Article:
I want to address a topic that comes up in every programming interview that very few people give much thought to…Indoor heating and air conditioning…
The professional term HVAC stands for Heating, Ventilation, Air Conditioning and pretty much sums up your indoor air climate. For those of us in the higher elevations of a more northerly lattitude, heating is a significant concern and few have A/C where in the southern lattitudes, homes may focus more on A/C and rarely concern themselves with heat. And everyone should concern themselves with ventilation in their building whether it is done naturally with careful window placement and operation, or mechanically with blowers and filters. This blog will concern itself primarily with residential home HVAC and commercial systems shall be another post some other time.
There are two primary mediums in which one may transfer heat in their home. Moving air and moving water. Neither of these seems terribly high tech, and when you get right down to it, modern home heating systems fundamentally haven’t changed much for quite some time. While advances in effeciencies have been tremendous, the core technology of heating air or water and moving it is still the same.
GFA ($): This means a Gas Forced Air system. Quite simple really – you have a furnace which burns fuel or has an electric heating element that warms air in a heat exchange chamber. Then a fan blows the heated air from the chamber through supply ducts to different portions of the home. A return duct sucks the air back into the chamber and the process continues in a loop. When you want air conditioning in the summertime, the same system exhanges the heat from the chamber to a separate refrigerant loop which takes the heat outside and effectively cools the air in the chamber, then the blower system circulates the cool air. Moving air tends to be an uncomfortable way to heat a home as it can be loud and can cause drafts, however it is one of the less expensive methods.
High Speed Air ($$): Same basic idea, but the air moves much faster through smaller ducts. Great for remodels where you don’t have the luxury of space to run ductwork. Manufacturers claim that sound is less of an issue because of duct size and other design features
Electric baseboard ($): cheap to install, but expensive to operate, these registers simply heat with an electrical element (like in a stove) and exchange heat directly with the surrounding air in a baseboard type unit. No A/C possible with electric systems.
In-floor electric radiant ($$$): this is an electric resistance mat installed under a tile floor. very expensive to install and to run, but might be appropriate for very small areas like just a master bathroom if you seek warm toes on a winter morning.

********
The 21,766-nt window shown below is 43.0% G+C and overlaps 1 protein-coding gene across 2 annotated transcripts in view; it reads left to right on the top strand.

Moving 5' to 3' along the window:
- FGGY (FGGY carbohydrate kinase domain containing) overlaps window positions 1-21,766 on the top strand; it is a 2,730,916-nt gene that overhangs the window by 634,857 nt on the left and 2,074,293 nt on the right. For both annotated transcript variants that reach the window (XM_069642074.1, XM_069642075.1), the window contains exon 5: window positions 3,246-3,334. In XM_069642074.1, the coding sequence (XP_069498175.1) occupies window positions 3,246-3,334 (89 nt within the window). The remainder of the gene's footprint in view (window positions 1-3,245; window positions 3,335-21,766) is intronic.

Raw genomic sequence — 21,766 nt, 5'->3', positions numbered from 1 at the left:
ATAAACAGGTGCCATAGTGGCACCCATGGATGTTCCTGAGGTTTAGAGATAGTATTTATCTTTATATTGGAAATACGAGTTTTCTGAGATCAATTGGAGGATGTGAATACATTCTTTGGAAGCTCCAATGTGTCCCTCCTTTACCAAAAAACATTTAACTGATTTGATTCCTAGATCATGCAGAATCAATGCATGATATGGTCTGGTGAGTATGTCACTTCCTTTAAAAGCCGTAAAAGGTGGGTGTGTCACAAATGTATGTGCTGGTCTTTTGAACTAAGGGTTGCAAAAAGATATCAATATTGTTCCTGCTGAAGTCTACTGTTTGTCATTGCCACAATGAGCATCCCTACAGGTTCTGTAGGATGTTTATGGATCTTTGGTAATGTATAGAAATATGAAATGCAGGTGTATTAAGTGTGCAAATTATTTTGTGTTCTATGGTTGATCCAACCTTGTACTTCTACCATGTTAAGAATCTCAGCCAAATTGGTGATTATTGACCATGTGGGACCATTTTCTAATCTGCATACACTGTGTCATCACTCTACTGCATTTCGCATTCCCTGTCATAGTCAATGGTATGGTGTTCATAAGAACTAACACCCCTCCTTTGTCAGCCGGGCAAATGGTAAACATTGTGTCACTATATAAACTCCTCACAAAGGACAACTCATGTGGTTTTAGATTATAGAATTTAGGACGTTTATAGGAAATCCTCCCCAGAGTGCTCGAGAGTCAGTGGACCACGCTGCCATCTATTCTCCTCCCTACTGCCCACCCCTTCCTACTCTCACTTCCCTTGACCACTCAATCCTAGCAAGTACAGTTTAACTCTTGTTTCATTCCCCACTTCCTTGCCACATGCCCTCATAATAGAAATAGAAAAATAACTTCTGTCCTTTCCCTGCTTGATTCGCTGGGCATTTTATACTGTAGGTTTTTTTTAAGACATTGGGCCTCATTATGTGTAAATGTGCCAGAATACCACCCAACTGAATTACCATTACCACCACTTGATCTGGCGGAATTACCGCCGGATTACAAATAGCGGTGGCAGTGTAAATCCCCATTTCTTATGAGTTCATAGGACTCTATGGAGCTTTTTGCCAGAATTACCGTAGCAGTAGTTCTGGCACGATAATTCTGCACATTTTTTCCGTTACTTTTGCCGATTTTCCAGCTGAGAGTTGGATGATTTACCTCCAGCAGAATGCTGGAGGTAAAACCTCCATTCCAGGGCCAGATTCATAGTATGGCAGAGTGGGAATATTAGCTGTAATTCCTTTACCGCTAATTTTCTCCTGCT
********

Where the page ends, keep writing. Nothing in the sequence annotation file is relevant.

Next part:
The next systems are Hydronic systems. “Hydronic” is just a fancy word that simply means water. Water can be used any number of ways…
Hot Water Baseboard ($$): The simplest is to have a boiler heat the water (again, burning fuel or using an electric element). Then the water is circulated with a small pump to various locations within the home that have a radiator of some kind. In much older homes, the radiators are quite large and take up quite a bit of space, but since the 60’s, radiators have been replaced with baseboard heating registers. Still radiators, but much smaller and lower profile. Air conditioning is generally not supported in a system like this because of convective challenges in the baseboards.
In-Floor Radiant ($$$): Water can also be circulated in the floor of the home. This can be done with the piping that circulates the water embedded in a concrete slab, a lightweight gyp-crete slab on a structural wood floor deck, or stapled up under the plywood floor (staple-up). There are other products out there for in-floor radiant, but they all function essentially the same. Part of the cost of a system like this is in the structure that supports the additional mass. This is an extremely comfortable way to heat a home, but it does not support A/C very well and the response time for a temperature change is very slow. It can also wreak havoc on some hardwood floors, so be careful here.
In-wall radiant ($$$?): Same basic idea as in-floor, but the pipes run in concrete walls. This system obviously requires much more planning and concrete exterior walls, but we’ve seen it and it appears to be very effective.
Fan Coil ($$): This system still has the boiler, but it moves water throughout the house to a small exchanger that has a fan attached to it that will blow the hot or cold air at the point of exchange. The nice thing here is a rapid response to temperature change.
Hybrid systems ($$-$$$): These systems are composite systems, like in-floor radiant in a lower level slab, but fan coil heat in upper levels of the home. These methods can be very effective to customize the type of heat and A/C in a home.
And let’s not forget the good old fireplace. Some may argue that a traditional fireplace is actually an A/C topic and not a heating device because of its abysmal efficiency and ability to draw cold air into a space. We highly recommend inserts, stoves, gas units, anything that can contain the movement of air and maximize the BTUs available in the fuel. Sometimes, we use these as the sole heating source for cabins or weekend places. The traditional open hearth fireplace looks nice, but forget about relying on it solely for heat.
So that’s the basic rundown for most of the options available for central HVAC in a home. Every home is different and everyone has different preferences and different budgets. It is a very important element in the design of your home, and something we tend to talk a lot about because it can really affect the life-cycle cost of the home as energy prices go up. We also like to talk about it very early on in the programming phase as it can quickly drive a myriad of other design decisions.